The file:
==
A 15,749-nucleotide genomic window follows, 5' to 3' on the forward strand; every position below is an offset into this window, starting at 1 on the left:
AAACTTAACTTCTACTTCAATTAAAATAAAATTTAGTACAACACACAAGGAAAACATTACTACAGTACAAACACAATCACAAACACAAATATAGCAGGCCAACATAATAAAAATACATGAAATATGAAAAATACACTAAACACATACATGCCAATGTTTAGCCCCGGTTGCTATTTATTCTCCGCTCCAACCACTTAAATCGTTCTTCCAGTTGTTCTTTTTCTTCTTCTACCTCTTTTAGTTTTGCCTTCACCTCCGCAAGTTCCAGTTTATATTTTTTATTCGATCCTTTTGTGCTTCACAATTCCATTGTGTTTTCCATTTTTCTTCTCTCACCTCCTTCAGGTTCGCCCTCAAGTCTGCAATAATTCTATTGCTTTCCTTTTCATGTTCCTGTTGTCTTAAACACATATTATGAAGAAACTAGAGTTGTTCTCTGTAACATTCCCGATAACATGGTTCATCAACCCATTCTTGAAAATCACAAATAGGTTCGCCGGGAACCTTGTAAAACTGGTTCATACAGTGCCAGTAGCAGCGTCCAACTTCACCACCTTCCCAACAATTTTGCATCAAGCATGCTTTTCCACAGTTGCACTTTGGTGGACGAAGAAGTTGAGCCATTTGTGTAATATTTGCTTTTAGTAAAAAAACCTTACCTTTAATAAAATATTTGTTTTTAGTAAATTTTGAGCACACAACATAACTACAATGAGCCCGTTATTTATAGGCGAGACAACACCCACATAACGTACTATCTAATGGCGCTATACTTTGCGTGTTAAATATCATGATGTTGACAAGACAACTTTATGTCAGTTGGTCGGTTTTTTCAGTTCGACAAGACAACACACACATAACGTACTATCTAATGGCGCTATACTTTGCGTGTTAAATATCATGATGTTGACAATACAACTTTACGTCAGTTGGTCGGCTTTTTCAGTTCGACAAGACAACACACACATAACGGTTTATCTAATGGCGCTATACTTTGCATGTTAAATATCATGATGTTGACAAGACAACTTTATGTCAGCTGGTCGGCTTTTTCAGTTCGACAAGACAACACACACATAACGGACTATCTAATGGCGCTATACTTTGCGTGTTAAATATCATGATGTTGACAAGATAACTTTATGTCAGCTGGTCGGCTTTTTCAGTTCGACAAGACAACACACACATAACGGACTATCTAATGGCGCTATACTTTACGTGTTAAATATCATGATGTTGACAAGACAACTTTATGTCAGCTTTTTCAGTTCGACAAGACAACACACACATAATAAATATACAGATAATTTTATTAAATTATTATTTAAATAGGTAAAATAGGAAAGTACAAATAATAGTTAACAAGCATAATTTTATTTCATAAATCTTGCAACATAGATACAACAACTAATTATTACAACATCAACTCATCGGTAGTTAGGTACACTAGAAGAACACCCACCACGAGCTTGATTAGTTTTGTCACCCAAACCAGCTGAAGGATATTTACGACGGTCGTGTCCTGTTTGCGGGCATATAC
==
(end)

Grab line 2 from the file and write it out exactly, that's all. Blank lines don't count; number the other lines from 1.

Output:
AAACTTAACTTCTACTTCAATTAAAATAAAATTTAGTACAACACACAAGGAAAACATTACTACAGTACAAACACAATCACAAACACAAATATAGCAGGCCAACATAATAAAAATACATGAAATATGAAAAATACACTAAACACATACATGCCAATGTTTAGCCCCGGTTGCTATTTATTCTCCGCTCCAACCACTTAAATCGTTCTTCCAGTTGTTCTTTTTCTTCTTCTACCTCTTTTAGTTTTGCCTTCACCTCCGCAAGTTCCAGTTTATATTTTTTATTCGATCCTTTTGTGCTTCACAATTCCATTGTGTTTTCCATTTTTCTTCTCTCACCTCCTTCAGGTTCGCCCTCAAGTCTGCAATAATTCTATTGCTTTCCTTTTCATGTTCCTGTTGTCTTAAACACATATTATGAAGAAACTAGAGTTGTTCTCTGTAACATTCCCGATAACATGGTTCATCAACCCATTCTTGAAAATCACAAATAGGTTCGCCGGGAACCTTGTAAAACTGGTTCATACAGTGCCAGTAGCAGCGTCCAACTTCACCACCTTCCCAACAATTTTGCATCAAGCATGCTTTTCCACAGTTGCACTTTGGTGGACGAAGAAGTTGAGCCATTTGTGTAATATTTGCTTTTAGTAAAAAAACCTTACCTTTAATAAAATATTTGTTTTTAGTAAATTTTGAGCACACAACATAACTACAATGAGCCCGTTATTTATAGGCGAGACAACACCCACATAACGTACTATCTAATGGCGCTATACTTTGCGTGTTAAATATCATGATGTTGACAAGACAACTTTATGTCAGTTGGTCGGTTTTTTCAGTTCGACAAGACAACACACACATAACGTACTATCTAATGGCGCTATACTTTGCGTGTTAAATATCATGATGTTGACAATACAACTTTACGTCAGTTGGTCGGCTTTTTCAGTTCGACAAGACAACACACACATAACGGTTTATCTAATGGCGCTATACTTTGCATGTTAAATATCATGATGTTGACAAGACAACTTTATGTCAGCTGGTCGGCTTTTTCAGTTCGACAAGACAACACACACATAACGGACTATCTAATGGCGCTATACTTTGCGTGTTAAATATCATGATGTTGACAAGATAACTTTATGTCAGCTGGTCGGCTTTTTCAGTTCGACAAGACAACACACACATAACGGACTATCTAATGGCGCTATACTTTACGTGTTAAATATCATGATGTTGACAAGACAACTTTATGTCAGCTTTTTCAGTTCGACAAGACAACACACACATAATAAATATACAGATAATTTTATTAAATTATTATTTAAATAGGTAAAATAGGAAAGTACAAATAATAGTTAACAAGCATAATTTTATTTCATAAATCTTGCAACATAGATACAACAACTAATTATTACAACATCAACTCATCGGTAGTTAGGTACACTAGAAGAACACCCACCACGAGCTTGATTAGTTTTGTCACCCAAACCAGCTGAAGGATATTTACGACGGTCGTGTCCTGTTTGCGGGCATATAC